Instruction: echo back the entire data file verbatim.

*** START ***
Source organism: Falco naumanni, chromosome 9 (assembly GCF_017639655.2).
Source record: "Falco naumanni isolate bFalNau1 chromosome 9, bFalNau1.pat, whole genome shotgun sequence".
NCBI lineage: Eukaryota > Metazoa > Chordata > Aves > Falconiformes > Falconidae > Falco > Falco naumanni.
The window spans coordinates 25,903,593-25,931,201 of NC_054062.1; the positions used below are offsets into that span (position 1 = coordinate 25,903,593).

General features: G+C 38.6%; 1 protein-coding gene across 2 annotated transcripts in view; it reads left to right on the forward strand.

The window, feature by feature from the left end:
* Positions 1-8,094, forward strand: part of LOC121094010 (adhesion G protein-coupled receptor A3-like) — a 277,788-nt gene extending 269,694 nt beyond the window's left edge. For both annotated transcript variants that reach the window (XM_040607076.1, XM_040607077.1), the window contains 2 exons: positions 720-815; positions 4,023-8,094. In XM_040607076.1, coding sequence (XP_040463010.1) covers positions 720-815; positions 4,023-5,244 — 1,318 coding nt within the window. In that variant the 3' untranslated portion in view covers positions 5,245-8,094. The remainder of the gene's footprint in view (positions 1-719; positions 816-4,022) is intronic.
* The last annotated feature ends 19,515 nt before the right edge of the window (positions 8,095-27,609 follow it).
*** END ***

Source organism: Falco naumanni, chromosome 9 (assembly GCF_017639655.2).
Source record: "Falco naumanni isolate bFalNau1 chromosome 9, bFalNau1.pat, whole genome shotgun sequence".
NCBI lineage: Eukaryota > Metazoa > Chordata > Aves > Falconiformes > Falconidae > Falco > Falco naumanni.
The window spans coordinates 25,903,593-25,931,201 of NC_054062.1; the positions used below are offsets into that span (position 1 = coordinate 25,903,593).

General features: G+C 38.6%; 1 protein-coding gene across 2 annotated transcripts in view; it reads left to right on the forward strand.

The window, feature by feature from the left end:
* Positions 1-8,094, forward strand: part of LOC121094010 (adhesion G protein-coupled receptor A3-like) — a 277,788-nt gene extending 269,694 nt beyond the window's left edge. For both annotated transcript variants that reach the window (XM_040607076.1, XM_040607077.1), the window contains 2 exons: positions 720-815; positions 4,023-8,094. In XM_040607076.1, coding sequence (XP_040463010.1) covers positions 720-815; positions 4,023-5,244 — 1,318 coding nt within the window. In that variant the 3' untranslated portion in view covers positions 5,245-8,094. The remainder of the gene's footprint in view (positions 1-719; positions 816-4,022) is intronic.
* The last annotated feature ends 19,515 nt before the right edge of the window (positions 8,095-27,609 follow it).